By Anthony Deutsch and Toby Sterling
AMSTERDAM (Reuters) -Uber drivers are employees, not contractors, and so entitled to greater workers’ rights under local labour laws, a Dutch court ruled on Monday, handing a setback to the U.S. company’s European business model.
It was another court victory for unions fighting for better pay and benefits for those employed in the gig economy and followed a similar decision this year about Uber in Britain.
The Amsterdam District Court sided with the Federation of Dutch Trade Unions (FNV), which had argued that Uber’s roughly 4,000 drivers in the capital are employees of a taxi company and should be granted benefits in line with the taxi sector.
Uber said it would appeal against the decision and “has no plans to employ drivers in the Netherlands”.
“We are disappointed with this decision because we know that the overwhelming majority of drivers wish to remain independent,” said Maurits Schönfeld, Uber’s general manager for northern Europe. “Drivers don’t want to give up their freedom to choose if, when and where to work.”
The court found drivers who transport passengers via the Uber app are covered by the collective labour agreement for taxi transportation.
“The legal relationship between Uber and these drivers meets all the characteristics of an employment contract,” the ruling said.
The FNV hailed the ruling.
“Due to the judge’s ruling, the Uber drivers are now automatically employed by Uber,” said Zakaria Boufangacha, FNV’s deputy chairman. “As a result, they will receive more wages and more rights in the event of dismissal or illness, for example.”
Uber drivers are in some cases entitled to back pay, the court said.
The judges also ordered Uber to pay a fine of 50,000 euros ($58,940) for failing to implement the terms of the labour agreement for taxi drivers.
In March, Uber said it would improve workers’ rights, including the minimum wage, for all of its more than 70,000 British drivers after it lost a Supreme Court case in February.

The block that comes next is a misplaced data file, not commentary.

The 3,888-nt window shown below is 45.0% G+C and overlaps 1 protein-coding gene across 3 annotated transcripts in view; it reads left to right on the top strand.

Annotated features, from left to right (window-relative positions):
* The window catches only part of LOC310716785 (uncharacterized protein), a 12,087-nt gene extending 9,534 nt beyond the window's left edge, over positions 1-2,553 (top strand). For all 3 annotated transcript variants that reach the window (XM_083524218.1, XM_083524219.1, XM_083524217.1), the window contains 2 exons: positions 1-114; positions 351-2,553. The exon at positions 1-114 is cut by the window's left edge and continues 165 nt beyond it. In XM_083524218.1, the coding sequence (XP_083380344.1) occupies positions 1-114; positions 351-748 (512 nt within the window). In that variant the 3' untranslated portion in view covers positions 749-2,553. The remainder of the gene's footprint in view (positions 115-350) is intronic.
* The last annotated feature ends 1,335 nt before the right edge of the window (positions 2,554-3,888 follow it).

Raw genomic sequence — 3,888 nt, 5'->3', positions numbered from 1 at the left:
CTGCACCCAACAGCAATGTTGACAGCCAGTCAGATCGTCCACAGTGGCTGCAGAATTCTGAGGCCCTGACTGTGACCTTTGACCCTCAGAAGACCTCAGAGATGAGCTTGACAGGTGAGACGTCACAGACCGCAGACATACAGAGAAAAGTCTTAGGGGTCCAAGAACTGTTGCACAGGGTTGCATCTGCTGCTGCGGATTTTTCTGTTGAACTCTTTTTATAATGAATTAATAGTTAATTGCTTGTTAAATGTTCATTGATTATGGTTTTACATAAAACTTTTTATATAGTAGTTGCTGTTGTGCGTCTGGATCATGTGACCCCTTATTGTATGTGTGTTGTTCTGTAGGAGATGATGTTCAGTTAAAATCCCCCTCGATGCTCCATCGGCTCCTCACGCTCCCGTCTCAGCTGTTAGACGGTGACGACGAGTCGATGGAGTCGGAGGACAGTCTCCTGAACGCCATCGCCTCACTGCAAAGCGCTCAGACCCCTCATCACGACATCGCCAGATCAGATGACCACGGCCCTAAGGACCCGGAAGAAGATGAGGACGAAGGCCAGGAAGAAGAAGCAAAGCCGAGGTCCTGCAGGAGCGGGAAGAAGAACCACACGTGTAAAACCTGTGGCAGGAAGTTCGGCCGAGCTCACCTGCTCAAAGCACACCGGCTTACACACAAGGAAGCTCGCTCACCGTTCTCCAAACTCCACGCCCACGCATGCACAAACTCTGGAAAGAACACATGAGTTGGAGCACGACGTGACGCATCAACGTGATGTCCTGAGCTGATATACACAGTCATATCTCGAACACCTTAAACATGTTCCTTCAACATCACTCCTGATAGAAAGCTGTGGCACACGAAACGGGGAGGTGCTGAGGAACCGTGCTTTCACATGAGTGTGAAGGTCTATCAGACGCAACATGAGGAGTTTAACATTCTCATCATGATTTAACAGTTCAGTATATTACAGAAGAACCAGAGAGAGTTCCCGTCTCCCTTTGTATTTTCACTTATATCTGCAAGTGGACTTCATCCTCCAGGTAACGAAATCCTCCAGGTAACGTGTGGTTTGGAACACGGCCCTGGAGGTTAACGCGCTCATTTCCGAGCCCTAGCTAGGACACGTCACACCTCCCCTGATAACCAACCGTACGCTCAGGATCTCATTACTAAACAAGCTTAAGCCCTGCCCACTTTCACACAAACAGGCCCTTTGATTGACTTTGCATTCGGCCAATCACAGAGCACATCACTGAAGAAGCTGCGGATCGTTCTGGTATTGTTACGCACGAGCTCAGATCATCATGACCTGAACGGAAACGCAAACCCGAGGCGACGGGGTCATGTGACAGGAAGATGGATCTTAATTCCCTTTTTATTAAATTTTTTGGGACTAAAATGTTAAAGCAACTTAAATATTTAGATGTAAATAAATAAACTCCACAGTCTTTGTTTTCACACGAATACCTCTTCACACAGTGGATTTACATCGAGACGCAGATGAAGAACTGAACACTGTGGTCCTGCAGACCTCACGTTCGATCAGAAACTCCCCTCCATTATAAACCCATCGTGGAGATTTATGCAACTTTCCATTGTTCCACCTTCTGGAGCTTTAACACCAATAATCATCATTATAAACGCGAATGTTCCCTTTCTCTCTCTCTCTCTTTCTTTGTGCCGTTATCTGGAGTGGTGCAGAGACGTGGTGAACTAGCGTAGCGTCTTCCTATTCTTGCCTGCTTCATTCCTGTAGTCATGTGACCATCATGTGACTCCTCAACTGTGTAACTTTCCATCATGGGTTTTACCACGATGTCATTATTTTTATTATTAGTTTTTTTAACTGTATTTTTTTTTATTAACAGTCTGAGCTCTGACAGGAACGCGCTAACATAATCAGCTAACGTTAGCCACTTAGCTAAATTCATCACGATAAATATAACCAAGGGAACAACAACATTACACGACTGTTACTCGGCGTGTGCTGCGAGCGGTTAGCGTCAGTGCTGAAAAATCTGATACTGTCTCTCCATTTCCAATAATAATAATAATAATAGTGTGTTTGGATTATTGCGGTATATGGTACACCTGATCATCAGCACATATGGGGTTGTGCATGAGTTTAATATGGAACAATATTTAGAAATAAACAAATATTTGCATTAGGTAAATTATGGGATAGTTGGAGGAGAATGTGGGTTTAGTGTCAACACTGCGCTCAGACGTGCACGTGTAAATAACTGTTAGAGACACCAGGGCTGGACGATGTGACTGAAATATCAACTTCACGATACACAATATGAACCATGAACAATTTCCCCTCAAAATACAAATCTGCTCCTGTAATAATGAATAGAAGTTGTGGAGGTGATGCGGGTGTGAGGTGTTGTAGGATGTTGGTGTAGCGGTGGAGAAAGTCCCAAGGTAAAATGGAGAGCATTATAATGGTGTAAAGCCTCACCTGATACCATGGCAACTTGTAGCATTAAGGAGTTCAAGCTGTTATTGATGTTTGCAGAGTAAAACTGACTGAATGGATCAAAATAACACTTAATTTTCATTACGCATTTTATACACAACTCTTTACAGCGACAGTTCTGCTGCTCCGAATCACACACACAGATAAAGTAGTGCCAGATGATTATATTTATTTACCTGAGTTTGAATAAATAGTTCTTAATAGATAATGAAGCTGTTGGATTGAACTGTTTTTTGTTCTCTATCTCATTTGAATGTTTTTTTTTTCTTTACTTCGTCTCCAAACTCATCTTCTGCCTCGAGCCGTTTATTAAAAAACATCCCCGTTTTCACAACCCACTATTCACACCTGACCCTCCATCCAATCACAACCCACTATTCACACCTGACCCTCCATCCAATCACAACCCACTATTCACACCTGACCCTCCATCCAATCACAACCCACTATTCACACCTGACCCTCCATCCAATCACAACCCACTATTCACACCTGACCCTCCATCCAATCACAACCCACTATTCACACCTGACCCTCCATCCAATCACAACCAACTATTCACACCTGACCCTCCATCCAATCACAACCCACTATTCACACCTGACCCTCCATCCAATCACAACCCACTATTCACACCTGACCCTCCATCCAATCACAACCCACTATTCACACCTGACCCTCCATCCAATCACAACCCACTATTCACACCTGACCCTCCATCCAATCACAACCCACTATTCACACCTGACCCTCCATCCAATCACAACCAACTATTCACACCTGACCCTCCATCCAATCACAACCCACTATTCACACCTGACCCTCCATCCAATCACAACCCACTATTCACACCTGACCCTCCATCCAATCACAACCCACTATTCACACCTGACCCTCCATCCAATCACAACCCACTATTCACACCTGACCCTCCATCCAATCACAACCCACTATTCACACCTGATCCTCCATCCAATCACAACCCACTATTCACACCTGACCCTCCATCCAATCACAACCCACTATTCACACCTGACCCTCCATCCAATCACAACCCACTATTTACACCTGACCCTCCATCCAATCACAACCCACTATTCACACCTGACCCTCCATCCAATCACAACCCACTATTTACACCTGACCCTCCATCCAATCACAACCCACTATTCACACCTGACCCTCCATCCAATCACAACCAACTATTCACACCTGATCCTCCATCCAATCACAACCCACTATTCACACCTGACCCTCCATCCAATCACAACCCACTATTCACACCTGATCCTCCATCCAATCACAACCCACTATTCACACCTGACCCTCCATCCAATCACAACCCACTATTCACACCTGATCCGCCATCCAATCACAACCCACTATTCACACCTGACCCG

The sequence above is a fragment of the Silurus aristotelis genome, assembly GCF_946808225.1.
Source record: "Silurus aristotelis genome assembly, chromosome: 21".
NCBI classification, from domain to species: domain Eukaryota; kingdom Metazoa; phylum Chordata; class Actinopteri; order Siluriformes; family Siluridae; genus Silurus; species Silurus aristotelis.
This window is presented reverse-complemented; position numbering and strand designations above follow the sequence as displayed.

Uber recorded $600 million in first-quarter charges to account for the UK benefits, highlighting the financial toll of wider changes to its contractor model.
Unlike in other European countries and the United States, UK employment law offers a unique “worker” status – a legal definition that situates drivers between independent contractors with no benefits and full-fledged employees with extensive benefits.
Uber has advocated for a similar in-between status in other countries, but said those initiatives would require changes to employment laws.
Uber in February released a white paper https://www.uber.com/global/en/about/reports/a-better-deal that called on EU regulators to recognise the value of independent contracts in job creation as they consider new rules to protect gig economy workers.
“We believe a new approach is possible – one where having access to protections and benefits doesn’t come at the cost of flexibility and of job creation,” Uber CEO Dara Khosrowshahi said in a blog post at the time.
The company is pushing for similar models in the United States and Canada, where it faces dozens of lawsuits over the status of its drivers.
Uber in May faced a legal setback when the U.S. Supreme Court rejected its bid to avoid a lawsuit over whether drivers are employees and not independent contractors.
But the company and other gig economy companies scored a decisive win in California last year, when a majority of the state’s voters passed a company-sponsored ballot measure that cemented workers’ status as contractors, albeit with some benefits.
Gig companies in some U.S. states are also trying to strike deals with labour unions.
($1 = 0.8483 euros)
(Reporting by Anthony Deutsch and Toby SterlingAdditional reporting by Tina Bellon in Austin, TexasEditing by Edmund Blair and Mark Potter)